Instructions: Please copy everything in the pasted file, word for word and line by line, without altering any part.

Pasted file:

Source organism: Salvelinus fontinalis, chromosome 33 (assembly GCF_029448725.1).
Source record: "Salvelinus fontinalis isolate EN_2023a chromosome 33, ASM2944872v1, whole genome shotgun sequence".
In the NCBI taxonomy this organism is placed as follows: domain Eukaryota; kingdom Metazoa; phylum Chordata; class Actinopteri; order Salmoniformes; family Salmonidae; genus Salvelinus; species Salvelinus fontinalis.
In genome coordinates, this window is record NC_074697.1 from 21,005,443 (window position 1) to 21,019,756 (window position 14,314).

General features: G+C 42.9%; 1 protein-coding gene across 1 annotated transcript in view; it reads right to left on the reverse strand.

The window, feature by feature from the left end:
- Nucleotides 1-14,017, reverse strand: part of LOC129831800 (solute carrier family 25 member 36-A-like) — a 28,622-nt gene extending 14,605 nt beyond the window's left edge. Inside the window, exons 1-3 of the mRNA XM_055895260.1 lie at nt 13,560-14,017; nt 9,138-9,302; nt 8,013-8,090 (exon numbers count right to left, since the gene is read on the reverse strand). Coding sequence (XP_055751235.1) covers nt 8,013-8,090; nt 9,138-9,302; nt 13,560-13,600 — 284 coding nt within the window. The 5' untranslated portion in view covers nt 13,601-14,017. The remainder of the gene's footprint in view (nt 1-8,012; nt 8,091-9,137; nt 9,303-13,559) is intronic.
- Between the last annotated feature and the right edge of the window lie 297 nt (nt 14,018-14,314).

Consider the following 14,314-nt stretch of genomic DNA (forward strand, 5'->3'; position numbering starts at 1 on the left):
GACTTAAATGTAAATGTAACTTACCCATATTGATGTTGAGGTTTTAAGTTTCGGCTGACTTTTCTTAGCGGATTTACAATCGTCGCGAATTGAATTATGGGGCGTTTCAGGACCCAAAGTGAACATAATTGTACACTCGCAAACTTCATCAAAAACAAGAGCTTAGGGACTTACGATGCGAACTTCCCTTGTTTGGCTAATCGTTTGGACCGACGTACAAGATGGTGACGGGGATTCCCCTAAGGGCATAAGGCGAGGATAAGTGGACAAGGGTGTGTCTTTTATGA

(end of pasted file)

Source organism: Salvelinus fontinalis, chromosome 33 (assembly GCF_029448725.1).
Source record: "Salvelinus fontinalis isolate EN_2023a chromosome 33, ASM2944872v1, whole genome shotgun sequence".
In the NCBI taxonomy this organism is placed as follows: domain Eukaryota; kingdom Metazoa; phylum Chordata; class Actinopteri; order Salmoniformes; family Salmonidae; genus Salvelinus; species Salvelinus fontinalis.
In genome coordinates, this window is record NC_074697.1 from 21,005,443 (window position 1) to 21,019,756 (window position 14,314).

General features: G+C 42.9%; 1 protein-coding gene across 1 annotated transcript in view; it reads right to left on the reverse strand.

The window, feature by feature from the left end:
- Nucleotides 1-14,017, reverse strand: part of LOC129831800 (solute carrier family 25 member 36-A-like) — a 28,622-nt gene extending 14,605 nt beyond the window's left edge. Inside the window, exons 1-3 of the mRNA XM_055895260.1 lie at nt 13,560-14,017; nt 9,138-9,302; nt 8,013-8,090 (exon numbers count right to left, since the gene is read on the reverse strand). Coding sequence (XP_055751235.1) covers nt 8,013-8,090; nt 9,138-9,302; nt 13,560-13,600 — 284 coding nt within the window. The 5' untranslated portion in view covers nt 13,601-14,017. The remainder of the gene's footprint in view (nt 1-8,012; nt 8,091-9,137; nt 9,303-13,559) is intronic.
- Between the last annotated feature and the right edge of the window lie 297 nt (nt 14,018-14,314).

Consider the following 14,314-nt stretch of genomic DNA (forward strand, 5'->3'; position numbering starts at 1 on the left):
GACTTAAATGTAAATGTAACTTACCCATATTGATGTTGAGGTTTTAAGTTTCGGCTGACTTTTCTTAGCGGATTTACAATCGTCGCGAATTGAATTATGGGGCGTTTCAGGACCCAAAGTGAACATAATTGTACACTCGCAAACTTCATCAAAAACAAGAGCTTAGGGACTTACGATGCGAACTTCCCTTGTTTGGCTAATCGTTTGGACCGACGTACAAGATGGTGACGGGGATTCCCCTAAGGGCATAAGGCGAGGATAAGTGGACAAGGGTGTGTCTTTTATGA